9 WHAT MAKES UP A TYPICAL CREDIT SCORE? Slide 2 – What Makes Up a Typical Credit Score? Lesson Reference: Credit, Activity 2 – Overhead 2 9 Source: Fair Isaac and Consumer Federation of America, 2005

10 IMPROVING YOUR CREDIT SCORE Pay bills on time. Get current and stay current. Dont open a lot of new accounts too rapidly. Correct mistakes. Shop for loan rates within a focused period of time. Keep balances low on revolving credit. Pay off debt. Check your credit report. Slide 3 – Improving Your Credit Score Lesson Reference: Credit, Activity 2 – Handout 2 10

11 Credit - Activity 3 ACTIVITY 3 Establishing Credit Overview Types and sources of credit Credit safeguards Applying for credit Questions to ask when applying for credit 11

12 Slide 1 – Types of Credit Lesson Reference: Credit, Activity 3 – Handout 1 TYPES OF CREDIT Cash Credit Sales Credit Secured Credit Revolving Credit 12 I.O.U. Single Payment Credit Installment Credit Other Types of Credit

13 Slide 2 - Sources of Credit Lesson Reference: Credit, Activity 3 – Overhead 1 SOURCES OF CREDIT What are other sources of credit? What sources of credit should be avoided? Why? Banks Mortgage & Loan Companies Retail Stores Finance Companies Credit Unions & Caisses Populaires Internet Stores 13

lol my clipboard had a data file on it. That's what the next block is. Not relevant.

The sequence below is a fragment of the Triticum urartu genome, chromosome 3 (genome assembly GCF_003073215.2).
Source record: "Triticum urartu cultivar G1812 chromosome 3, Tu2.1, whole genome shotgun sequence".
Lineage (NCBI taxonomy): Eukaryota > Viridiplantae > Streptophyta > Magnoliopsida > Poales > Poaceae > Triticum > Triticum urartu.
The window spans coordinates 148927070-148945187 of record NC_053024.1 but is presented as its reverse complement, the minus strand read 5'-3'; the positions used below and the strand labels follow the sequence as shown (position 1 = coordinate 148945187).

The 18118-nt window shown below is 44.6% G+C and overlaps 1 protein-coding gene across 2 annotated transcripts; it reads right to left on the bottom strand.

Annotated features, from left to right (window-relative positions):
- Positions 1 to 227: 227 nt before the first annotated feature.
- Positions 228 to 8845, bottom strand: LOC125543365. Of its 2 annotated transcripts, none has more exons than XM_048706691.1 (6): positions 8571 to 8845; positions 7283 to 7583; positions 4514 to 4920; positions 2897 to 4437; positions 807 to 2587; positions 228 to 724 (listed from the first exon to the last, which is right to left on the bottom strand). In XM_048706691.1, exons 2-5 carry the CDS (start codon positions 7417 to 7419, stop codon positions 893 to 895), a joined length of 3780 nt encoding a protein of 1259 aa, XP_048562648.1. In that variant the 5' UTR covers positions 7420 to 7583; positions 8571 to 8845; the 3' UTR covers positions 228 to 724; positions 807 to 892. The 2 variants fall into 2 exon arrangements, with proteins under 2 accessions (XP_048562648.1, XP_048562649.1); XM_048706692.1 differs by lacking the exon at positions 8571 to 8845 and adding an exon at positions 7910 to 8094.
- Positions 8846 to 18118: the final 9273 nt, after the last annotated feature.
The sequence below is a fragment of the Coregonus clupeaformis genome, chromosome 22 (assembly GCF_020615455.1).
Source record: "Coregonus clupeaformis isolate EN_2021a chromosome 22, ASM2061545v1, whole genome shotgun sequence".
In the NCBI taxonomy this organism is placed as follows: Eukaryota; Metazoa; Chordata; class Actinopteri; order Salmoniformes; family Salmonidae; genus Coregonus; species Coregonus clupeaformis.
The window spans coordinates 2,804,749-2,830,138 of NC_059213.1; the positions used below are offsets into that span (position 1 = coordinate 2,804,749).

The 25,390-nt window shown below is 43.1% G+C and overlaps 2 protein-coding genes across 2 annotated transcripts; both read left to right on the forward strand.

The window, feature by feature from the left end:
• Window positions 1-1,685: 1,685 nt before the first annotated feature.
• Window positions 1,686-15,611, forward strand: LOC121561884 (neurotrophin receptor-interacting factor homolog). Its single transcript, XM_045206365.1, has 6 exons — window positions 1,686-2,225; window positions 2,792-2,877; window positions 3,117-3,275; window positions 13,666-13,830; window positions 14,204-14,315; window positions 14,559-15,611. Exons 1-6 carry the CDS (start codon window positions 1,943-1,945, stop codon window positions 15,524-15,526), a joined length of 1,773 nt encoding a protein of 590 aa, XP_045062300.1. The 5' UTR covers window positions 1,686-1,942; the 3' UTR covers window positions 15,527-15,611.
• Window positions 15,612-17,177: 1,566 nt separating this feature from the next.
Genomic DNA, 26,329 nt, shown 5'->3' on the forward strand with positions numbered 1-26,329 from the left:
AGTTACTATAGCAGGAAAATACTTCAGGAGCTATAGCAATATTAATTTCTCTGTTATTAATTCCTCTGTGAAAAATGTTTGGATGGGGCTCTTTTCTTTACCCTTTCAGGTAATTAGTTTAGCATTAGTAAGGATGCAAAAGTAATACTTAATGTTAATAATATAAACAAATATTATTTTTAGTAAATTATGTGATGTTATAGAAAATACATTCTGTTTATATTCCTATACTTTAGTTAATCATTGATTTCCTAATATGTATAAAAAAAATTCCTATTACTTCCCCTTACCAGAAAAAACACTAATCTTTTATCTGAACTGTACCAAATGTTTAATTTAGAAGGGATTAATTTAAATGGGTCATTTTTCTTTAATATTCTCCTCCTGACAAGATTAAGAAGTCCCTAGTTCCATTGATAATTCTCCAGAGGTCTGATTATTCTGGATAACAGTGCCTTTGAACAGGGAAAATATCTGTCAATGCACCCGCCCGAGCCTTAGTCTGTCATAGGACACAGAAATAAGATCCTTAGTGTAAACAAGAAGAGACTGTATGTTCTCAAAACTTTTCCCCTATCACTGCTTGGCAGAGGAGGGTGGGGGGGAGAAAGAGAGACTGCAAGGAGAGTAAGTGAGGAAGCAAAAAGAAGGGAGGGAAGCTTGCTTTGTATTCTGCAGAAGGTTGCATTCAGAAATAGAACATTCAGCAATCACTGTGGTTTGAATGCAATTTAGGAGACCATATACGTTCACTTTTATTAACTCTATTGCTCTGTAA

14 STEPS TO TAKE TO AVOID ABUSIVE LENDING 1.Have you shopped around for the best deal? 2.Do you feel the lender pressured you to take the loan? 3.Do you understand the terms of the loan? Slide 3 – Avoiding Abusive Lending Lesson Reference: Credit, Activity 3 – Handout 2 14

15 Slide 4 – Parts of a Credit Application Lesson Reference: Credit, Activity 3 – Handout 3 COMMON PARTS OF A CREDIT APPLICATION Reason for Loan Personal Identification Information Employment Information Mortgage/Rental Information Documentation Required (for some applications) Current Debts Credit References Collateral (for some applications) Bank References Signature and Date 15

16 SAMPLE CREDIT APPLICATION 16 Slide 5 – Sample Credit Application Lesson Reference: Credit, Activity 3 – Handout 3

17 QUESTIONS TO ASK WHEN APPLYING FOR CREDIT 1.What is the annual fee? 2.What is the annual percentage rate (APR)? 3.When are payments due? 4.What is the minimum payment required each month? 5.Is there a grace period? 6.Are there other fees associated with the credit, such as minimum finance charges? 7.What is the credit limit? 8.What are the penalties for late or missed payments? 9.What are the terms and conditions of the credit? What else is included in the fine print? Slide 6 – Questions to Ask Lesson Reference: Credit, Activity 3 – Handout 5 17